After previously discussing what building codes are, how they are developed, and how they are adopted, we now explore the final, and perhaps most important, stage of the building energy code cycle: compliance. Compliance is where “the rubber meets the road” for energy codes. Without it, no energy is saved, and all the work done during the development and adoption phases is for naught.

Builders and Designers

The legal obligation to comply with the energy code (meeting all the applicable requirements) rests squarely on the professionals who design and construct buildings. On the residential side, homes are often designed by a licensed builder or other design professional (although this can vary depending in the complexity and customization of the home). While the builder may ultimately carry responsibility for code compliance, many subcontractors and trades play critical roles in ensuring compliance with the energy code. For example, lighting requirements may fall to the electrician, and tightening residential envelopes can affect a broad range of trades—from the foundation, to framing and insulation contractors, and even to the painting or finishing crews. In commercial buildings, the design team typically includes an architect and engineer, and is responsible for ensuring compliance with the relatively more complex commercial energy code requirements, from building shell and envelope features, to the internal electrical and mechanical systems.

Role of Enforcement

In most areas of the country, local governments have building departments that require builders to obtain permits before they can start construction. Detailed plans and specifications must be submitted, which are reviewed by building officials to ensure that all requirements are met. After the plans are approved, field inspections occur at multiple intervals during construction to verify that the plans are followed. These vary depending on the building design, but typically they will be scheduled before the slab is poured (if sub-slab insulation is required), before drywall is installed (to check things like wall insulation), and after lighting fixtures are installed. For many requirements, building officials depend on third parties to conduct tests or inspections. An example of this is air leakage. It would be very rare for a building official to run the actual leakage test, but the builder can provide the results from a qualified tester (e.g. an energy rater), and the official can deem the building compliant based on that documentation.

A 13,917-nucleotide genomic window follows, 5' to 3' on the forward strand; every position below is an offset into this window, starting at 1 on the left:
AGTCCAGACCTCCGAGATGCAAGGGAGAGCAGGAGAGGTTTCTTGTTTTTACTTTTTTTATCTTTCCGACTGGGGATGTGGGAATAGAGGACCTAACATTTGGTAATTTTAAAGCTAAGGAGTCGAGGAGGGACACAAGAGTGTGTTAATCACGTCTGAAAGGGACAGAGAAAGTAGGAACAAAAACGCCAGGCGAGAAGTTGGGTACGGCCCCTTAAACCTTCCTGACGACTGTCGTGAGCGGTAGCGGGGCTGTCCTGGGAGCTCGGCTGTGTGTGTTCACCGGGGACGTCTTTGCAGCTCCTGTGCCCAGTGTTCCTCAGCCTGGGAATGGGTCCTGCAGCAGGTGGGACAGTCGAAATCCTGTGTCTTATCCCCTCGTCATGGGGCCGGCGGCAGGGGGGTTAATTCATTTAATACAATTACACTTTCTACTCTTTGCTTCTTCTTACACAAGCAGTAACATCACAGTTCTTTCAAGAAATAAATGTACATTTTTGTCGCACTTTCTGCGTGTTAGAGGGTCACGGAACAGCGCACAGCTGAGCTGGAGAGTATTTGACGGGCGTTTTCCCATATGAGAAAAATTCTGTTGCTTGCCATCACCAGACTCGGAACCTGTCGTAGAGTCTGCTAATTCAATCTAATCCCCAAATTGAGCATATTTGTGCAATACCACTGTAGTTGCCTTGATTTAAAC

The Importance of Training and Technical Assistance

Compliance is generally associated with the enforcement provided by local building officials, but achieving high levels of compliance requires participation by many local actors and a variety of supporting resources. First among these are education and training. Neither builders nor building officials are usually energy experts, so, when a new code is adopted, they need to be taught the requirements. The best trainings go beyond the dry recitation of specific code language and explain the intent of new code requirements and how they can be met with materials and techniques already common in the building industry. When people understand why a requirement has been put in place, they are more likely to see its value and attempt to comply with it. Other critical resources are forms and tools to help verify compliance or track common issues. In addition, codes often have accompanying users’ manuals that can provide more detailed technical explanations. Help lines are also available in some places where an energy code expert can be contacted directly to assist with project-specific issues.